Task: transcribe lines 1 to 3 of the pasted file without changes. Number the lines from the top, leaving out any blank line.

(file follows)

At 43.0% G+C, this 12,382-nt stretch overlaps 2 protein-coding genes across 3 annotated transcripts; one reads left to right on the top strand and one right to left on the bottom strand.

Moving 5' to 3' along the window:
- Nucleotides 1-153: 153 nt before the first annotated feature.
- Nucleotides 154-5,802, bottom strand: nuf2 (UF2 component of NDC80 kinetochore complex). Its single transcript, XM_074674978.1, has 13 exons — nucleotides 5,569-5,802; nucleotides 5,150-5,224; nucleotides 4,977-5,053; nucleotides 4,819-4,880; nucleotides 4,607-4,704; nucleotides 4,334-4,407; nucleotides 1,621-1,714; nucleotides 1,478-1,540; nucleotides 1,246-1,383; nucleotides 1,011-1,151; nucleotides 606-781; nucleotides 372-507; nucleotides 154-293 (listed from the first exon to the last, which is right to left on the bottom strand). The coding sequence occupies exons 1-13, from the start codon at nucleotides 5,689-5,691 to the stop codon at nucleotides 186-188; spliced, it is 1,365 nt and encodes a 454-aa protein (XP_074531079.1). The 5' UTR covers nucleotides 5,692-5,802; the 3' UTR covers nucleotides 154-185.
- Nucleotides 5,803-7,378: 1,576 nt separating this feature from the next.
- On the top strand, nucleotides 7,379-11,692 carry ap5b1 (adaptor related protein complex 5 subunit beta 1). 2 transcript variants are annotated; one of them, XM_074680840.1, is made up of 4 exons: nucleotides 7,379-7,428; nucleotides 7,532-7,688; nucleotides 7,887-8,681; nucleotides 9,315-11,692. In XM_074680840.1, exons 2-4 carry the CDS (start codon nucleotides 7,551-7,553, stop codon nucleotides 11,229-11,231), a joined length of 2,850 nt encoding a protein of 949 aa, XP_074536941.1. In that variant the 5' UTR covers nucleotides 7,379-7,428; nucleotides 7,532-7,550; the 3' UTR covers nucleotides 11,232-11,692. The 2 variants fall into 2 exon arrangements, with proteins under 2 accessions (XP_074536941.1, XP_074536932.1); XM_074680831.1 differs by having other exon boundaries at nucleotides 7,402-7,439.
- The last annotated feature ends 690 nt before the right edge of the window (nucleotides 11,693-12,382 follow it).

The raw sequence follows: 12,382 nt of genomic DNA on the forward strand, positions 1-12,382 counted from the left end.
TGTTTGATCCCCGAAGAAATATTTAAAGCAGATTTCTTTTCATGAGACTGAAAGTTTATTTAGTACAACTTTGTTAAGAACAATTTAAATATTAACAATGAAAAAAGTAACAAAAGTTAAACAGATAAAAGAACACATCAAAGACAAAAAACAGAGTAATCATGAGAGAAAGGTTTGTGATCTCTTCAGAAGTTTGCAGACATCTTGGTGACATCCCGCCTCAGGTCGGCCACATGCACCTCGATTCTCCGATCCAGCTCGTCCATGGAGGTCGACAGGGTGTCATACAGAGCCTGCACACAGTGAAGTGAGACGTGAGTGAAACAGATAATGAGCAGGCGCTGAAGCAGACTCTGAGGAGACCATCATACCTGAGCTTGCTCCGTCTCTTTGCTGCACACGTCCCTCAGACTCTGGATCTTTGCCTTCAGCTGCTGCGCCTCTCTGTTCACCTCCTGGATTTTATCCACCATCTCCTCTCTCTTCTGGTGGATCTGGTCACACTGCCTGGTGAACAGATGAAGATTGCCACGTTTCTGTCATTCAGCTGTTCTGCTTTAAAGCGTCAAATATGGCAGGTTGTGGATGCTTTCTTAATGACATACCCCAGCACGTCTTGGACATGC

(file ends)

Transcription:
At 43.0% G+C, this 12,382-nt stretch overlaps 2 protein-coding genes across 3 annotated transcripts; one reads left to right on the top strand and one right to left on the bottom strand.

Moving 5' to 3' along the window:
- Nucleotides 1-153: 153 nt before the first annotated feature.